Our New Blog

Our New Blog
...............Two Chicks On A Farm......Our New Blog

Monday, March 7, 2011

Dustbowl Days...........Uncommon Valor In Everyday People

Where life is more terrible than death, it is then the truest valor to dare to live.
Thomas Browne, Sr.

Ever had one of those days when it feels like you live in hot water?  The bills just keep coming, the car needs repairs, the cost of gasoline and groceries continues to skyrocket and winter weather just keeps hanging on.  It's time to strengthen my soul by comparing our hard times to those of the past.  Perhaps then courage will emerge and I can live to fight another day with grace and dignity. So I began my search for everyday people (like you and me) showing uncommon valor in everyday life just trying to survive (like you and me).  Here's what I found:
In the 1930's we were called the dust bowl because over cultivation of the land (soil conservation ideology was created as a result of the dustbowl), the years long draught which caused erosion which caused what came to be known as  Black Sunday (April 14, 1935).  We were also in the throes of the depression.  We were a nation on the brink of disaster.
But you just can't beat us down and expect us to stay there!  Our region of the state is called "green country" today but it was once called the dustbowl.  In order to appreciate how good we have it now (even with daily increases in gasoline prices and groceries), let's have a look at where we've been.
I must caution you that the content of this clip is very disturbing; as real life often is.

We've come a long way since those harsh days that our parents and grandparents endured.  When my Mother (born in 1922) was a little girl, her older sister died one night on a pallet they shared in the floor and the next night her mother died.  I've always been told there was a flu epidemic but I have to wonder if perhaps it was pneumonia from breathing the dust of the dustbowl days. And then her father, Eli, went blind. There was no cataract  surgery in those days.  You simply went blind. Period. End of statement. Mom used to tell of eating berries in the woods because they were hungry and had very little food.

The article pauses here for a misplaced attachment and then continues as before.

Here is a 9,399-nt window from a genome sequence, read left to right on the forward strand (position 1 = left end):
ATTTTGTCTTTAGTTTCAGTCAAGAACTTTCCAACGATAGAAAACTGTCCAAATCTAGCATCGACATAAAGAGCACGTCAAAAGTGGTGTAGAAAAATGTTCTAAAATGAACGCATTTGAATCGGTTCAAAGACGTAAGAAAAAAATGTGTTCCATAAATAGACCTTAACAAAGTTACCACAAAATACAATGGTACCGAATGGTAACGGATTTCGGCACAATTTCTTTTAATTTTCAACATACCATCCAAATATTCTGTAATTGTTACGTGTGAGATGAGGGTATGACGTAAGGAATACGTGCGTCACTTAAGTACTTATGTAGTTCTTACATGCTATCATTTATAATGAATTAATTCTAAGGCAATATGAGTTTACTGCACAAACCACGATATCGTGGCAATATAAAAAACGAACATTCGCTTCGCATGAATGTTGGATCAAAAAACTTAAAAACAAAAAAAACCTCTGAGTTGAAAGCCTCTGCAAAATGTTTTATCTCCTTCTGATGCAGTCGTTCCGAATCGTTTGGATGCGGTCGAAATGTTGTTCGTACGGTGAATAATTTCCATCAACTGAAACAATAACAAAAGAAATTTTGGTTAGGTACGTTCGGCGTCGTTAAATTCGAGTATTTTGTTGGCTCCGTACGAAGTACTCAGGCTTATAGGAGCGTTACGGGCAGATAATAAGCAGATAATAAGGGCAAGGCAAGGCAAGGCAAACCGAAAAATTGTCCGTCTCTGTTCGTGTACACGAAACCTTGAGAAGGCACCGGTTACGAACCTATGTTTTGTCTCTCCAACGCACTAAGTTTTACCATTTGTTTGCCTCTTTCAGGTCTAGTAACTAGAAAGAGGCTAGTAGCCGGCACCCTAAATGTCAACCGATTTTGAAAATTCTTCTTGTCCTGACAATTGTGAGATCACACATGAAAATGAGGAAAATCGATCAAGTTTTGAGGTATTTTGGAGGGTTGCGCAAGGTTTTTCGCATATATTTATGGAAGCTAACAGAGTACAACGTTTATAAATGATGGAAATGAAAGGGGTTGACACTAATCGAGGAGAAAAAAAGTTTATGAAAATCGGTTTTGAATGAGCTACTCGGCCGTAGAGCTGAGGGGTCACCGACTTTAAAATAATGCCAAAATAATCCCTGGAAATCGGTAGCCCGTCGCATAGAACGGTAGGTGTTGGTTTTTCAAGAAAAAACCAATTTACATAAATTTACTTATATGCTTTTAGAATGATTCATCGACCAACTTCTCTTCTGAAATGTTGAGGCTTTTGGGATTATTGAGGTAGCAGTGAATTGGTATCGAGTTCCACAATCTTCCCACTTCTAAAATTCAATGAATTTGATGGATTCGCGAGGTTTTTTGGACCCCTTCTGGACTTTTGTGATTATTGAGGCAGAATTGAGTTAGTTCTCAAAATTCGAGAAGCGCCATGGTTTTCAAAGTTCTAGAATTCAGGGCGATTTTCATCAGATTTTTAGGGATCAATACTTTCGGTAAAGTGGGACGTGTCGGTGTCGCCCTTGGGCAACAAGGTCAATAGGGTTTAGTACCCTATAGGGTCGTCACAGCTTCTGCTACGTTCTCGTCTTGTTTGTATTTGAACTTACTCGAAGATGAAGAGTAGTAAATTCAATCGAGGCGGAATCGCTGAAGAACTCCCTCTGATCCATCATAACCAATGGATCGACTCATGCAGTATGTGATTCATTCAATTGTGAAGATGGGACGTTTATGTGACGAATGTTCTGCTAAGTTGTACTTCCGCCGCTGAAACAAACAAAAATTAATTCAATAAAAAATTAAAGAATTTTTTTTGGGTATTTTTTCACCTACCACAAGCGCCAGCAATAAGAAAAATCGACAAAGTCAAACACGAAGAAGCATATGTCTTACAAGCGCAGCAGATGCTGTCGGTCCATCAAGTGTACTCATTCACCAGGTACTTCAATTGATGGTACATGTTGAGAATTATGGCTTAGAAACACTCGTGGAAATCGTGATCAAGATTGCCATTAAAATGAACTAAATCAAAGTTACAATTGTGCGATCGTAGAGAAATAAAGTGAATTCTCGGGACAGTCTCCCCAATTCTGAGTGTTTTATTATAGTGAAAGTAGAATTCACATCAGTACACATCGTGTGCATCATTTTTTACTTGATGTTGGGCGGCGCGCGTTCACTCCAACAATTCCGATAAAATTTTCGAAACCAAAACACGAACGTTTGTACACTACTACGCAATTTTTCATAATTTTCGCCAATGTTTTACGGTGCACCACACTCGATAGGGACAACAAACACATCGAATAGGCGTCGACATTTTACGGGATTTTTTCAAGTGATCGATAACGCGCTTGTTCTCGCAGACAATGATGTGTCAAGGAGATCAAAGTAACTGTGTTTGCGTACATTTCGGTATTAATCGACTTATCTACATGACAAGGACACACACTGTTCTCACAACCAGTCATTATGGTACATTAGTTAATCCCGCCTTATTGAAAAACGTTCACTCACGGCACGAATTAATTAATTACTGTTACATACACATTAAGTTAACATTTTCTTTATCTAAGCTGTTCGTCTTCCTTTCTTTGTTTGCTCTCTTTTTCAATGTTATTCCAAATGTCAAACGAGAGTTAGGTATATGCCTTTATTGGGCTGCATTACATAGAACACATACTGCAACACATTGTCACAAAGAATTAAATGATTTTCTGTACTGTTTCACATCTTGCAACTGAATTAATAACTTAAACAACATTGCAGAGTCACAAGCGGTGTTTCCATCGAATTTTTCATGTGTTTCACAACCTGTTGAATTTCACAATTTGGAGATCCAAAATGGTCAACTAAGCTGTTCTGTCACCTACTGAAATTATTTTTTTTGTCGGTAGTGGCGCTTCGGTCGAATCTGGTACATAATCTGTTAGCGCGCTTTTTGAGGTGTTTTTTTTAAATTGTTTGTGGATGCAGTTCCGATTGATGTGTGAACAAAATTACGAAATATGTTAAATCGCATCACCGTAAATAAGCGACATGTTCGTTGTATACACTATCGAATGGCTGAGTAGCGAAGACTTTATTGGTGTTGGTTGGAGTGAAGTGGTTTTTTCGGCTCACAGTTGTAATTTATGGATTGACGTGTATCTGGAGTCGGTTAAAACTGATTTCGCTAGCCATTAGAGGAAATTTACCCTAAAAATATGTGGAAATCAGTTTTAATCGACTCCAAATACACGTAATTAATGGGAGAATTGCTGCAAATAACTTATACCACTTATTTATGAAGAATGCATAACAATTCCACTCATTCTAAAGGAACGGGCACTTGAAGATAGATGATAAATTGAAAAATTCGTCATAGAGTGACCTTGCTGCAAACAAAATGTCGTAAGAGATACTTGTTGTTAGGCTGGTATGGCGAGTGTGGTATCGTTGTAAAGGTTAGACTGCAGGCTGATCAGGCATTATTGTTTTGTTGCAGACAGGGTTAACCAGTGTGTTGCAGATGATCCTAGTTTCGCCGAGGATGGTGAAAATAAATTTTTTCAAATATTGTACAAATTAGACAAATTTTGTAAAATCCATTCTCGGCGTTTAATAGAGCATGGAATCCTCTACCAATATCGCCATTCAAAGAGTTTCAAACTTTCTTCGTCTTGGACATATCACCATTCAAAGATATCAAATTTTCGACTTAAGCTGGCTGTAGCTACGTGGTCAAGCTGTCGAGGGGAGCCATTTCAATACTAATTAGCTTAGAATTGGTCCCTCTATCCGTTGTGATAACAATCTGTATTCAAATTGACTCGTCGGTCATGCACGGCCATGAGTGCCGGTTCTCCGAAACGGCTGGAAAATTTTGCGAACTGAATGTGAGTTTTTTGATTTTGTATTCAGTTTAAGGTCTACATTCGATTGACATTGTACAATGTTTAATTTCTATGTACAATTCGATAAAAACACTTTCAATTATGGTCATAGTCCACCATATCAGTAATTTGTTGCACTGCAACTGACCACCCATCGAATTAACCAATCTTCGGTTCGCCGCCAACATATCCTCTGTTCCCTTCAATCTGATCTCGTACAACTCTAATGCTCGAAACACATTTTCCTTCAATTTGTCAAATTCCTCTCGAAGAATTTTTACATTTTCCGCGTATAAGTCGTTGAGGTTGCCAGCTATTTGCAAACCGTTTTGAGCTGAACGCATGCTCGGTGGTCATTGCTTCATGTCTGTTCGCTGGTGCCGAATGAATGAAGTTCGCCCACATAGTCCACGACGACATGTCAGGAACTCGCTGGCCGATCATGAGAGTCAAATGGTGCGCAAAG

My Dad's life was far from easy as well.  When he and mom married (both very young), he took on the responsibility of her family and my mom took on a strong willed mother-in-law (mom often accused me of being just like grandma Saraeh).
Mom and Dad had three children: Joyce, David and a number of years later, me.  Times were still hard when my siblings were young.  My parents would load up the car with all their earthly possessions and the kids and drive to California to pick cotton.  They would sleep on the side of the road during the trip and live in chicken coops or anything else that was available when they arrived in California. (Remember the novel "Grapes of Wrath") Even the youngest child learned to drag a cotton sack and pick cotton.  Joyce and David used to argue over who would get the meat scrap in the pork n beans.  I still remember Dad sitting down at the table and eating cornbread and buttermilk.  I didn't realize it was a staple food from the hard times. Occasionally a tibbit of memory will return at unexpected moments of things that have a greater meaning to me now (like Dad and his cornbread).

Dad lived two years after a diagnosis of cancer and passed away at the age of only 58 (the age I will be later this year).  Mom never remarried.

My family and I have the "survivor gene" encoded in our DNA as do many of you. We may fall down, but we will always get back up; bruised and broken though we may be. One moment, one step, one hour, one day at a time.  We will "Just Stand"!  I am so proud to be a member of this incredible family!

Take this opportunity to ask an elder about your personal history.  Perhaps you will find stories that will strengthen you in times of turmoil and crisis and enrich your life. 

I saw behind me those who had gone, and before me those who are to come.
I looked back and saw my father, and his father, and all our fathers,
and in front to see my son, and his son, and the sons upon sons beyond.
And their eyes were my eyes.

Richard Llewellyn

No comments:

Post a Comment

Related Posts Plugin for WordPress, Blogger...